Colorado football coach Sanders’ unabashed faith

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By Steve Rees 

Deion “Coach Prime” Sanders, now at the helm of the University of Colorado Buffaloes football team in Boulder, is a man of great faith, like the 1990 National Championship winner and Promise Keepers founder Bill McCartney. 

The central figure of a four-series documentary titled “Coach Prime,” Sanders credits God for his success in the National Football League as a two-time Super Bowl champion, as a Major League Baseball World Series player, and as a winning college coach at Jackson State University, before landing at CU. 

In the Amazon docuseries, “Coach Prime” talks about his trust in the Lord through a life-or-death ordeal in 2021 when blood clots threatened his leg’s amputation. 

 His leg was not amputated, but he lost two toes. 

 An NFL kick returner and defensive back with a career 53 interceptions, Sanders says the Lord was with him throughout the health scare. 

 “That was one of the most trying times of my life,” Sanders says in a recent morning show interview about the series and his college-coaching success. @DeionSanders

 An athlete proud of his physical attributes, Sanders recalls conversations with God about life, telling Him: “I know darn well you didn’t bring me this far for this.” 

Trusting God without doubting, wavering or succumbing to fear during the trial, Coach Prime’s faith sustained him through life’s biggest challenge so far. 

Yet, seeing his adult children at the hospital was as much a test for Sanders as it was for his family. 

“When you’re on your back looking up, you’ve got to remain consistent with who you are and what you believe,” says Sanders. “That was a trying time but we made it through,” he says. 

Suffering serious injuries in an NFC playoff game between his Dallas Cowboys and the Carolina Panthers in 1997, “Coach Prime” knows what another professional football player is facing on his road to recovery.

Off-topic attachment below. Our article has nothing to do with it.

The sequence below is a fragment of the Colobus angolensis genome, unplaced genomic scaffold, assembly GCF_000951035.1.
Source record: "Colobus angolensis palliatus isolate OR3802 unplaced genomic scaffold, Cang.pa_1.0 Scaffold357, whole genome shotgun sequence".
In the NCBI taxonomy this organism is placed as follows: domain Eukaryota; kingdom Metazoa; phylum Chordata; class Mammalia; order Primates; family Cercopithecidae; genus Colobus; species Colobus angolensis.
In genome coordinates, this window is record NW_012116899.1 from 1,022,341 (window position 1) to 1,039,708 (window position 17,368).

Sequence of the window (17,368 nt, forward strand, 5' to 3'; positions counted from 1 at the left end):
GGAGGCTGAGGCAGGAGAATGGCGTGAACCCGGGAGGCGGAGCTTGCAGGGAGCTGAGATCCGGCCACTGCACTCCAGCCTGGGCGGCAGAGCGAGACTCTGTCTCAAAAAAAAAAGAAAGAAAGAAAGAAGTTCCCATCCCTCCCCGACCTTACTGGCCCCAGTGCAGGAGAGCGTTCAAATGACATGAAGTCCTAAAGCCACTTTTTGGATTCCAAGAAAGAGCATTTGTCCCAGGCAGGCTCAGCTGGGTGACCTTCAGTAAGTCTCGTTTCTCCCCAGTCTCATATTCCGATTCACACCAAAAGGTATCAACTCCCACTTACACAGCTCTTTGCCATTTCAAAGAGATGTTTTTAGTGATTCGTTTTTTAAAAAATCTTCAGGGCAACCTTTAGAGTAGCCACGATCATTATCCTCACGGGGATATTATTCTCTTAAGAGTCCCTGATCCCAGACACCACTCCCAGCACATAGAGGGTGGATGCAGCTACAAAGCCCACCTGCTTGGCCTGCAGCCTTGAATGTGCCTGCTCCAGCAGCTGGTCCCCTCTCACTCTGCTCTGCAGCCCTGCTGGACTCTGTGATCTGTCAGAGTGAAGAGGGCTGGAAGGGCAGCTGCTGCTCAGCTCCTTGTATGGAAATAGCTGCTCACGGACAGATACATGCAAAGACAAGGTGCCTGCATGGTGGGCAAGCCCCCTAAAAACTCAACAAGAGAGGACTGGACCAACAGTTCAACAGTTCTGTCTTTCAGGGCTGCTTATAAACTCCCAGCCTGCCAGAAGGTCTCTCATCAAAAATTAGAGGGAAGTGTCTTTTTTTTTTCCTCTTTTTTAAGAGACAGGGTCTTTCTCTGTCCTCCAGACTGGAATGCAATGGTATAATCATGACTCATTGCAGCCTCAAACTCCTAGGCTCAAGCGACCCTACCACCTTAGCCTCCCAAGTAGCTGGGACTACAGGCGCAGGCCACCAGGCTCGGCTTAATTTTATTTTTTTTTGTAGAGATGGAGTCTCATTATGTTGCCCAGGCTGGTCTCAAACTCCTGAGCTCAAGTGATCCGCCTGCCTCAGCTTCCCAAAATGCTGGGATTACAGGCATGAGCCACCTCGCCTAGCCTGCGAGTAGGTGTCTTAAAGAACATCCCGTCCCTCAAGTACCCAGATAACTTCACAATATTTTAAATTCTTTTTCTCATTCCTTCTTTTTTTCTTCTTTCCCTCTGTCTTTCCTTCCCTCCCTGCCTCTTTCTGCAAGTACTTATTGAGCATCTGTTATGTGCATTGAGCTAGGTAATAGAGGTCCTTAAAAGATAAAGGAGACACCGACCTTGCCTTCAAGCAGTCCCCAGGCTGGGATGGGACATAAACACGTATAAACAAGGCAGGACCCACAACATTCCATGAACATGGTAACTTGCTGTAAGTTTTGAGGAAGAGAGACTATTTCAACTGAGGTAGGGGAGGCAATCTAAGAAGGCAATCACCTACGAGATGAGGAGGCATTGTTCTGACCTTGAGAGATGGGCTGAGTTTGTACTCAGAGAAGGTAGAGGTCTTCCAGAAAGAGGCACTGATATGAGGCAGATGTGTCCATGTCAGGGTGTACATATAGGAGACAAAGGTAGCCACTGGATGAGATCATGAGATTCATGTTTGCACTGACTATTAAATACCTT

Buffalo Bills safety Damar Hamlin collapsed on the field from a serious heart condition as players knelt in prayer around him on January 2, and as a stunned world audience looked on. 

“He’s going to be alright. I trust God that he is,” Sanders says. 

He sees God working for Hamlin’s good, and for the good of our spiritually and politically divided nation. He believes the nationally televised injury that produced millions of prayers for a professional football player is a sign. 

“Did you see how we came together as a country?” Sanders asks. 

“(Hamlin) wasn’t Black, White, Hispanic, Asian; he was someone we all care about. We’re still together. 

 “It shouldn’t take tragedy for us to come together as a people. That’s what I’m on right now. I want all of us to come together and sing Kum Ba Yah,” says Sanders. 

An eight-time Pro Bowl player over 14 NFL seasons, Sanders was physically and spiritually saved after a suicide attempt and an emotionally painful divorce in 1997. 

Sanders writes about depression and repentance in his book, Power, Money and Success: How Success Almost Ruined My Life. 

 A Christian song about overcoming adversity with God’s love, “Conquerors,” by artist Kirk Franklin is part of Sander’s attempted-suicide testimony, driving his sports car off a steep cliff. 

 “I hesitated for no more than a second or two, built up my nerve, and then put the accelerator to the floor and shot over the edge of the cliff to end it all. 

 “That beautiful, custom-made sports car blasted into midair and seemed to hang there, suspended for a split moment in time, before it nosed down and started its crazy downward plunge,” Sanders writes in the book. 

 Sander’s mentor, friend and pastor, T.D. Jakes, of Potter’s House in Dallas Texas wrote the forward for (Power, Money and Sex: How Success Almost Ruined My Life: Sanders, Deion: 9780849937767: Amazon.com: Books) 

 Sanders credits his debut coaching successes at Jackson State, a historically black university in Mississippi, to the Lord, as well as special teams coaches and players.   

 Sanders seeks to develop players who are smart, tough, fast, disciplined and who possess good character. “We’re implementing old-school principles that will produce professionals, not just professional football players,” Coach Prime says. 

 Credited with transforming Jackson State’s languishing program into back-to-back championship teams, Sanders says he already misses Mississippi. 

 “I’m going to miss so many people at that university, among the city, who were a blessing to me, my kids, as well as the program. 

 “If it wasn’t for Jackson State, then I wouldn’t be here,” Sanders says. 

 Criticized by some for leaving a historically black college/university (HBCU) for the Pac-12 and Colorado, Sanders is unfazed. 

 “That was ignorant. You’ve got to understand the people who are criticizing you. I never listen to my critics because my critics have critics. 

 “You’ve got to understand there are a group of persons that is not progressive. They don’t want to work, to subdue, to dominate. They’re just sitting there idle, pointing fingers. 

 “My crowd is people who have kids, get up ready to go to work, who try to make ends meet. They get turning water into wine,” says Sanders. 

 Of his wife Tracey, Sanders says she is a blessing. “Trust me, she adds so much to me. People either add, subtract, multiply or divide; Tracey adds and helps me multiply,” he says. 

 Watch the preview here: Coach Prime – Official Trailer | Prime Video – YouTube